And I thought buying two copies of the Art Ensemble of Chicago's Urban Bushmen was crazy. Rutherford Chang is an artist (of course!) who collects first-pressings of The Beatles' The White Album. He currently owns 1,034 copies, but the most he's ever paid for one is $20, so that's all right then.
"I was interested in the different ways that the covers aged. Being an all-white cover, the changes are apparent. The serial numbers made collecting them seem natural, and the more I got, the more interesting it became. As you see, many of them are written on, and each has a story. The accumulation of the stories is part of it. But it’s also about how the physical object - the record - just doesn't exist any more in an age when music is sold through downloaded files."
The albums recently formed an exhibition in Liverpool, where visitors could chose copies to play. Perhaps some of them had never seen an album before. For them it must have been a fascinating experience. Chang's idea highlights several aspects of pop culture, of course, such as obsessive record collecting, album design (Richard Hamilton designed The White Album) and the ageing process of a material object. We feared deterioration (oh no, it's scratched!) back then, whereas today wear and tear strengthens the album's nostalgic appeal. Not that we ever want our treasured albums scratched, unless your name's Christian Marclay.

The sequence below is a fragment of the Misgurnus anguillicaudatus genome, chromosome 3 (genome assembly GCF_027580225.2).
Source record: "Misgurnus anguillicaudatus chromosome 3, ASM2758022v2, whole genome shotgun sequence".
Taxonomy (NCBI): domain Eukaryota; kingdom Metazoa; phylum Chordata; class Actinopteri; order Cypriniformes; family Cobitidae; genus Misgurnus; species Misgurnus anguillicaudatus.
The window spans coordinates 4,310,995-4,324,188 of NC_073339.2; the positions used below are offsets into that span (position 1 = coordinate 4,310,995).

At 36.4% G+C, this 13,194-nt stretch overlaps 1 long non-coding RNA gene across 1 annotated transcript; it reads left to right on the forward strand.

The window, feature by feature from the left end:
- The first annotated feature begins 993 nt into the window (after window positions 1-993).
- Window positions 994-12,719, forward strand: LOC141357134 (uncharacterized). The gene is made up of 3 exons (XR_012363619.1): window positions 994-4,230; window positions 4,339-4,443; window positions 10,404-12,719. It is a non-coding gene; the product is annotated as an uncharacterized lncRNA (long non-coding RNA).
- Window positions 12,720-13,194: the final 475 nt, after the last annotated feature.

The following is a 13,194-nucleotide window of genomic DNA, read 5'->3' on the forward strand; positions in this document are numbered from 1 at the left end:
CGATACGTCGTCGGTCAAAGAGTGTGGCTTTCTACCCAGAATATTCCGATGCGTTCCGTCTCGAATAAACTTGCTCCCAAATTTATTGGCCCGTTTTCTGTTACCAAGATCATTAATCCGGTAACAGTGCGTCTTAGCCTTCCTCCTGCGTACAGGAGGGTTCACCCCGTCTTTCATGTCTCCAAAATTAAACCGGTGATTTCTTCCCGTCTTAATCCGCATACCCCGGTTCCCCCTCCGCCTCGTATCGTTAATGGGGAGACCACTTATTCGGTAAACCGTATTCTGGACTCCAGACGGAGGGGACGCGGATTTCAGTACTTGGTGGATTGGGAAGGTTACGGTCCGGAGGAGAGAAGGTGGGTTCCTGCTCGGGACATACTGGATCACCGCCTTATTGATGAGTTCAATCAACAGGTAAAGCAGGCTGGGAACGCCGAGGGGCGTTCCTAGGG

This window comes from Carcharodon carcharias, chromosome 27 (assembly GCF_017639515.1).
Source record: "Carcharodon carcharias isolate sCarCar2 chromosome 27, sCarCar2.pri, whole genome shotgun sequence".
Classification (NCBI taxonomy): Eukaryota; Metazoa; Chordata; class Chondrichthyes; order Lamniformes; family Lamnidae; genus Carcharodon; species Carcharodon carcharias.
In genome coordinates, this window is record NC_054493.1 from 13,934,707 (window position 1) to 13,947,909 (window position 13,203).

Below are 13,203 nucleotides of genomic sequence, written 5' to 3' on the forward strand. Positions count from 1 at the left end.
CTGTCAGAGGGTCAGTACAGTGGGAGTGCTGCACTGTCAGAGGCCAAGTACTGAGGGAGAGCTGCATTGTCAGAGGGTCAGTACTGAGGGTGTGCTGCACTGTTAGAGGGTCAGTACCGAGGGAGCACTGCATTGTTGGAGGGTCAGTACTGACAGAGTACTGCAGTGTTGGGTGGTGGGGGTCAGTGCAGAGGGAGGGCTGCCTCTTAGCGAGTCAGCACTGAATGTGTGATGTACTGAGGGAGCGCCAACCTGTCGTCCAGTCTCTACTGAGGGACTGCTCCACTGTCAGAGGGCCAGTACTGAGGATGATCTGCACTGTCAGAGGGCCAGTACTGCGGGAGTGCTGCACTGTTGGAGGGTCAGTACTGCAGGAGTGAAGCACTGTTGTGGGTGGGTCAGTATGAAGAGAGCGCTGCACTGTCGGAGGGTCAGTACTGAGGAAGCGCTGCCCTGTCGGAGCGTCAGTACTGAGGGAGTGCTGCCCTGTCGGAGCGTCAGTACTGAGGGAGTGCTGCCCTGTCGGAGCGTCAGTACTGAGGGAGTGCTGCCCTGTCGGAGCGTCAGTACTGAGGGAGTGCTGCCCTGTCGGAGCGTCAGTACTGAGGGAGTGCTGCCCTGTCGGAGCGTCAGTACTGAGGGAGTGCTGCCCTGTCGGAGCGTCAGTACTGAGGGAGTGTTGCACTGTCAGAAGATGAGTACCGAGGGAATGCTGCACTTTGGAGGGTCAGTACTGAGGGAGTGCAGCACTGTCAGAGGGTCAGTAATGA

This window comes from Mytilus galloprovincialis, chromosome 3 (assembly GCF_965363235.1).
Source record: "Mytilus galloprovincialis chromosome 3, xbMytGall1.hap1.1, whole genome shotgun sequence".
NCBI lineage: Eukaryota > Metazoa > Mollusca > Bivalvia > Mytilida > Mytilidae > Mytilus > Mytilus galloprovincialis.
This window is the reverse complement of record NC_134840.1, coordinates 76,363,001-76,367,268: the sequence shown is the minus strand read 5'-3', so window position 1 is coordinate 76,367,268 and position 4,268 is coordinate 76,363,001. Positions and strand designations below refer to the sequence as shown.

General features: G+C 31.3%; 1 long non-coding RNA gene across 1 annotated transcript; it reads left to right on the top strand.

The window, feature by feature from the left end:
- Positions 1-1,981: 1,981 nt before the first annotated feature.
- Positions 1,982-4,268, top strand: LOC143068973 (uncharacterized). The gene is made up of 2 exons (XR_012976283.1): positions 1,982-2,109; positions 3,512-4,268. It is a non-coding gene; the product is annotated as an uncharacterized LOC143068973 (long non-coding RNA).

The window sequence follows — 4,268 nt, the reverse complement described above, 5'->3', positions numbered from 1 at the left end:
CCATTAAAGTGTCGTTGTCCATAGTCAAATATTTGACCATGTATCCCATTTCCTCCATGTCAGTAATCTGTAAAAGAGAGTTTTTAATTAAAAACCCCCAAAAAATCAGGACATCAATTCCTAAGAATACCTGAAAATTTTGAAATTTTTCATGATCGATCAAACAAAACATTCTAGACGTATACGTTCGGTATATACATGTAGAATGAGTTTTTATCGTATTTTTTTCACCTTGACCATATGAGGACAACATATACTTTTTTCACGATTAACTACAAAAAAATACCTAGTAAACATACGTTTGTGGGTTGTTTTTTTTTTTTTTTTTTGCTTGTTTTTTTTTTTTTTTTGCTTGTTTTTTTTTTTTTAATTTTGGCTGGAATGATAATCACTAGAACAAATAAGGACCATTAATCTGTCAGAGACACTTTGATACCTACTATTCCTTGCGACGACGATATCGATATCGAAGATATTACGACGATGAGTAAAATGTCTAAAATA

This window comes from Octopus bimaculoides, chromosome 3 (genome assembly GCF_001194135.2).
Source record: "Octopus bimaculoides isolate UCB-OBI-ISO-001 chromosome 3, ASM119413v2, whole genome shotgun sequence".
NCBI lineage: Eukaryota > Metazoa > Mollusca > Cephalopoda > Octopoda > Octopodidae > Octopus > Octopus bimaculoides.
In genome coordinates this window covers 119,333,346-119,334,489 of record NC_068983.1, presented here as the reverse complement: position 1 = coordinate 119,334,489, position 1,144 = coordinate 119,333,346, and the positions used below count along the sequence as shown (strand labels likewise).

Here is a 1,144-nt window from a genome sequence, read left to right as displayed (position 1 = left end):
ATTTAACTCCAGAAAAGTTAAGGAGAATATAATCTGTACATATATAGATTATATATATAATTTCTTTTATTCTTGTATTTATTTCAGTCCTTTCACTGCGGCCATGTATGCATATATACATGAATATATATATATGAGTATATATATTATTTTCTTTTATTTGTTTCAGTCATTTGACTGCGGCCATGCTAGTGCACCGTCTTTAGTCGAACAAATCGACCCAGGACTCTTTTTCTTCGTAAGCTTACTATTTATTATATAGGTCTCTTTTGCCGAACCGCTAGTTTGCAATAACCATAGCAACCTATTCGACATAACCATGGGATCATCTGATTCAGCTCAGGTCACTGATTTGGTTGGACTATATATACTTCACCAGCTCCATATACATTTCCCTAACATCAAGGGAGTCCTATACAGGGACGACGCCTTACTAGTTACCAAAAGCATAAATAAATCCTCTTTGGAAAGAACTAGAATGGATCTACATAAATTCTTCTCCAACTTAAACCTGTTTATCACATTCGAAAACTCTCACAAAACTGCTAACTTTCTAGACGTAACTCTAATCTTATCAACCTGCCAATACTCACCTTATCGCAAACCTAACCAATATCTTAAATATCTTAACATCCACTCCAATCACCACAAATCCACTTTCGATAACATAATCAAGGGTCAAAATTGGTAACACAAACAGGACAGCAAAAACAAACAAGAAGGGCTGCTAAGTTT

Chang also recorded 100 copies layered over each other, forming four 20+ minute tracks. The result is trippy, as befits the time of the original recordings. As the sync slips out sounds merge, forming white noise that's all crackle and drone, like a sonic acid flashback (not that I'd know). I wonder what Paul McCartney thinks of it? You can hear it by visiting Music For Maniacs.